What are opioids? What role do they play in cancer treatment?
Cancers treated: Various
Subclasses of this group: Phenanthrenes, phenylpiperidines, diphenylheptanes, benzomorphans
Delivery routes: Oral administration is preferred because it is the least invasive and least costly route. If a patient has difficulty swallowing or suffers from nausea or vomiting, then other options may include rectal, transdermal, and transmucosal administration or injection under the skin or into the vein or spinal area. Patient-controlled access pumps that deliver opioids to these areas are also available. Opioids are produced in both long-acting and immediate-release forms and are often used with other pain medications for enhanced analgesia.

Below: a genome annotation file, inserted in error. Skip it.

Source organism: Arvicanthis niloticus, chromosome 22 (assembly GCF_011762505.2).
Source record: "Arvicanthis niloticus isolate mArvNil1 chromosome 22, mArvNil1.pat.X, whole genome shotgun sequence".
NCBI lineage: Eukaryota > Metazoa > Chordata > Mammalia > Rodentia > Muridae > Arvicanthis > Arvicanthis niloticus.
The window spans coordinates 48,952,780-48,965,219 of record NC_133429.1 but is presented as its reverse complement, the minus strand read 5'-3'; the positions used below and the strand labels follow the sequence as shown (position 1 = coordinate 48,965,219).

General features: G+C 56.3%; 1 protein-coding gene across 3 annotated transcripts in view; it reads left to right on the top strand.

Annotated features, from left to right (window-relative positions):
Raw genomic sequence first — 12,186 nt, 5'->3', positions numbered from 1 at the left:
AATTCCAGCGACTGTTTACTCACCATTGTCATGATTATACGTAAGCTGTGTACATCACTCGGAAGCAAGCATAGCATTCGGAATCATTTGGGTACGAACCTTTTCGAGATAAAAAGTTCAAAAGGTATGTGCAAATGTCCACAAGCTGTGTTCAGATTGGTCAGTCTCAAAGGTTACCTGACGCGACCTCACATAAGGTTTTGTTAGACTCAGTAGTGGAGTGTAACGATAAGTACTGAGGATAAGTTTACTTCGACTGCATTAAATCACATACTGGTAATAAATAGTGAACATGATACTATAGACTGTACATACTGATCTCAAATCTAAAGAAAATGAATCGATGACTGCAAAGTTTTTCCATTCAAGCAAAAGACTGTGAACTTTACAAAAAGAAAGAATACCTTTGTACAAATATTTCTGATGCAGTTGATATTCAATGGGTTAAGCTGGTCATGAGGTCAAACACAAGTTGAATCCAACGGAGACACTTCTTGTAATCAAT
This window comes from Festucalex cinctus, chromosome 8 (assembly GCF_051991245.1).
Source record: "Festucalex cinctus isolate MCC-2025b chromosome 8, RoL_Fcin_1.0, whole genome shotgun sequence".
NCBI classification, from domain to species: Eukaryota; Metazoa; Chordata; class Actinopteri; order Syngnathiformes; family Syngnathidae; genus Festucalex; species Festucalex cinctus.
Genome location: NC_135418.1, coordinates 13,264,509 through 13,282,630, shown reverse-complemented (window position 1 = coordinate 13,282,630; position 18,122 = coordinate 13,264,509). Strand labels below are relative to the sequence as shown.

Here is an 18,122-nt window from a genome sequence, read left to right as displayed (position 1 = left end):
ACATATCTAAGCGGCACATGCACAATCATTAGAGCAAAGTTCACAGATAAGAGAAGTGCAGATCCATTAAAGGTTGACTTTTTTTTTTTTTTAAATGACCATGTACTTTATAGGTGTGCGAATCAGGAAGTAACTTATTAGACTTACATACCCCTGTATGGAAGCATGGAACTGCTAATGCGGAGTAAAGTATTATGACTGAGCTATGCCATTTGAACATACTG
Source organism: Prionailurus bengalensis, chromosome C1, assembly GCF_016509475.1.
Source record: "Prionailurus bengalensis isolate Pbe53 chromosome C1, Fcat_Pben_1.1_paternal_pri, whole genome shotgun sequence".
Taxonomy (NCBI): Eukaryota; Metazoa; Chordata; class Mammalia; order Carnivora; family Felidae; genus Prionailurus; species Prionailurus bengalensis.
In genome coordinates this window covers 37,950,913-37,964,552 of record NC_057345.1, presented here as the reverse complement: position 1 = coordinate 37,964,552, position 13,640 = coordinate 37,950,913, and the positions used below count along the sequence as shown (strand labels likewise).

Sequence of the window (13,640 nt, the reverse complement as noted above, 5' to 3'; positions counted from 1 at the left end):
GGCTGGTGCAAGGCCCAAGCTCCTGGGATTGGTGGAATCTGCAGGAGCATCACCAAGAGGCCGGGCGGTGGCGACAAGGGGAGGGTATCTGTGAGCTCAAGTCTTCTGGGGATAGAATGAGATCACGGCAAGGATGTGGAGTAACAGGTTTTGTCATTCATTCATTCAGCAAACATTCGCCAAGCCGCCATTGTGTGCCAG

How these drugs work: Opioids mimic the body’s natural painkillers (for example, endorphins) by binding to receptors on the surfaces of cells in the central nervous system and gastrointestinal tract. Full agonists, the largest group of opioids, stimulate the receptors, blocking the release of neurotransmitters and interfering with the transmission of pain signals to the brain. They also alter the perception of pain. Partial agonists produce weaker effects and may also block the analgesic action of other opioids.
Side effects: Adverse events are common across opioids and include sedation, nausea and vomiting, constipation, respiratory depression, dry mouth, itching, sexual dysfunction, and urinary retention. Because of the wealth of opioid receptor sites in the central nervous system, cognitive effects such as hallucinations, euphoria, and depression may also occur. Tolerance and physical dependence may develop, although psychological addiction is rarely associated with opioid use by cancer patients.
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